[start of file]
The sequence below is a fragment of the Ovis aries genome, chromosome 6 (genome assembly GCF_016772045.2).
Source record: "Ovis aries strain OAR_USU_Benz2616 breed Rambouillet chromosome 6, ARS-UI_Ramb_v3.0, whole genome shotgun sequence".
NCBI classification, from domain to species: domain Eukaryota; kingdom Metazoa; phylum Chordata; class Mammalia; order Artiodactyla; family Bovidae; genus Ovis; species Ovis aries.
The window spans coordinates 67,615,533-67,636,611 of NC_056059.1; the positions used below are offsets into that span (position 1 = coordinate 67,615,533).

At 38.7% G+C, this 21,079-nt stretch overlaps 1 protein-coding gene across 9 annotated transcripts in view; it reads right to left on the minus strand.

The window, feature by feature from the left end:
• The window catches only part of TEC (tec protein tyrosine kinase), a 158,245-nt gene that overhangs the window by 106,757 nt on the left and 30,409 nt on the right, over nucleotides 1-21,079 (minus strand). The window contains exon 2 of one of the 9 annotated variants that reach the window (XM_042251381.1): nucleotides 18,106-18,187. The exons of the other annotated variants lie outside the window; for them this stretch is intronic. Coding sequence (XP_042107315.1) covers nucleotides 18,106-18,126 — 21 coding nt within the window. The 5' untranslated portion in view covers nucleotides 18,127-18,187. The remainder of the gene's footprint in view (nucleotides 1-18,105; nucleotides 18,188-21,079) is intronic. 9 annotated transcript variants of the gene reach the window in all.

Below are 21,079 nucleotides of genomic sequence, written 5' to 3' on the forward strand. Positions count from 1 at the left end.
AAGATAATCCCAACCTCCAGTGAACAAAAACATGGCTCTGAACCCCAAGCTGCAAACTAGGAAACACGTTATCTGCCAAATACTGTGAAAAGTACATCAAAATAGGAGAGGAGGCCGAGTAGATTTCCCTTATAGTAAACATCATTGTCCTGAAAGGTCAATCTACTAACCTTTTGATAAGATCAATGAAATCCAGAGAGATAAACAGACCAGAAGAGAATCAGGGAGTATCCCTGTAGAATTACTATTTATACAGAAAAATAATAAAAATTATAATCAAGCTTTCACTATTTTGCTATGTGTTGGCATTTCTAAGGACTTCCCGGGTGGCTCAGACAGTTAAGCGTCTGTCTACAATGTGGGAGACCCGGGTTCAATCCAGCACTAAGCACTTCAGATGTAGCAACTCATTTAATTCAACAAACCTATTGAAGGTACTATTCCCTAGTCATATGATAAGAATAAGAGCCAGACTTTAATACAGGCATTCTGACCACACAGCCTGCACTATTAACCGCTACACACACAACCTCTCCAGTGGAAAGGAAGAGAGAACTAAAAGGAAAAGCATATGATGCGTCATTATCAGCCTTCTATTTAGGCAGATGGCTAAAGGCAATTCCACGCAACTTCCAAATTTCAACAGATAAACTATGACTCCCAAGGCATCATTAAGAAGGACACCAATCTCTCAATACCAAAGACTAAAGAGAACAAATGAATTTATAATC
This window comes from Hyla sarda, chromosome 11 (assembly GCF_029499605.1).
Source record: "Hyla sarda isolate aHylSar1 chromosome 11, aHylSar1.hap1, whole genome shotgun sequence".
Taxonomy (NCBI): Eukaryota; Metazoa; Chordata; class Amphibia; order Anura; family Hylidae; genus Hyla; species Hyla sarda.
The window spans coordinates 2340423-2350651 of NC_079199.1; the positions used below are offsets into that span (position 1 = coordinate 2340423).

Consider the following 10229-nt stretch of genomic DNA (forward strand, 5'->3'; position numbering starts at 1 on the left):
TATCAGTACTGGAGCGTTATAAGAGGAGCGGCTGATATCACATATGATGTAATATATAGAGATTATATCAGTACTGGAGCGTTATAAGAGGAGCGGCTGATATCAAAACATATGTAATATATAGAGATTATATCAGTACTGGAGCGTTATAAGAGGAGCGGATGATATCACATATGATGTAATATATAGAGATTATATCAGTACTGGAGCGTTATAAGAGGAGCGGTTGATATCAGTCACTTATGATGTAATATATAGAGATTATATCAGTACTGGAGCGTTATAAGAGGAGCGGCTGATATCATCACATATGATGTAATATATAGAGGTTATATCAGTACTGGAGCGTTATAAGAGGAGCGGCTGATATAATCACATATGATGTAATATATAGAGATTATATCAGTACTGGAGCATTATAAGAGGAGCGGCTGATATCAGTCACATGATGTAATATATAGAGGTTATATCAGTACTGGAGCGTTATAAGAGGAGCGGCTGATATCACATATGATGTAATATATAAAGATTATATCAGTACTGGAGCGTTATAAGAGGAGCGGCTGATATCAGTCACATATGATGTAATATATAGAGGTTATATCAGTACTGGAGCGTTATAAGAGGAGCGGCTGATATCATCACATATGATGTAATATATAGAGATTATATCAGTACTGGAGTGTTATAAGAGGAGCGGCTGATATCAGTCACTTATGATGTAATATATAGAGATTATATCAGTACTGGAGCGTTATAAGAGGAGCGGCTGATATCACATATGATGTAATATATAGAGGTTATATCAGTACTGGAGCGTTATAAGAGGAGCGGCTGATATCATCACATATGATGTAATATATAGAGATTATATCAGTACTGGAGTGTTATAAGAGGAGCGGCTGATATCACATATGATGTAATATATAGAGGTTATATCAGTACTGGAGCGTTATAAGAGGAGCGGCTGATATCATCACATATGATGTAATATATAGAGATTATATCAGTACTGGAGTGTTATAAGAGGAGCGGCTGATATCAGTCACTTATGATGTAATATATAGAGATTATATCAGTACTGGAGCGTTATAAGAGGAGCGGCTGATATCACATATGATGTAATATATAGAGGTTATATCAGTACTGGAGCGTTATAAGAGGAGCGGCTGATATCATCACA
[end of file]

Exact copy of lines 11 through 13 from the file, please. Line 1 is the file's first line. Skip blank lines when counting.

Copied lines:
Source record: "Hyla sarda isolate aHylSar1 chromosome 11, aHylSar1.hap1, whole genome shotgun sequence".
Taxonomy (NCBI): Eukaryota; Metazoa; Chordata; class Amphibia; order Anura; family Hylidae; genus Hyla; species Hyla sarda.
The window spans coordinates 2340423-2350651 of NC_079199.1; the positions used below are offsets into that span (position 1 = coordinate 2340423).